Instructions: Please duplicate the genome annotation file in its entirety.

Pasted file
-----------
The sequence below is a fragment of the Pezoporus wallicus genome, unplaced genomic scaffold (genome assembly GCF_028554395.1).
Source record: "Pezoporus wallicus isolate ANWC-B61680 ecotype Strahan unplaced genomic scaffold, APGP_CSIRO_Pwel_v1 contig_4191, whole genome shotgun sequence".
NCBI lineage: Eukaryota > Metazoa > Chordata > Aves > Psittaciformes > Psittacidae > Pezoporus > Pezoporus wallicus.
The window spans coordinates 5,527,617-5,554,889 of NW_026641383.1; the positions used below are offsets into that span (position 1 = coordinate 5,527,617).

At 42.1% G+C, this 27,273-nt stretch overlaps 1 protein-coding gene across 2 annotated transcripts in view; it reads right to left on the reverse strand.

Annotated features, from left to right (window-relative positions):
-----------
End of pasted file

The sequence below is a fragment of the Pezoporus wallicus genome, unplaced genomic scaffold (genome assembly GCF_028554395.1).
Source record: "Pezoporus wallicus isolate ANWC-B61680 ecotype Strahan unplaced genomic scaffold, APGP_CSIRO_Pwel_v1 contig_4191, whole genome shotgun sequence".
NCBI lineage: Eukaryota > Metazoa > Chordata > Aves > Psittaciformes > Psittacidae > Pezoporus > Pezoporus wallicus.
The window spans coordinates 5,527,617-5,554,889 of NW_026641383.1; the positions used below are offsets into that span (position 1 = coordinate 5,527,617).

At 42.1% G+C, this 27,273-nt stretch overlaps 1 protein-coding gene across 2 annotated transcripts in view; it reads right to left on the reverse strand.

Annotated features, from left to right (window-relative positions):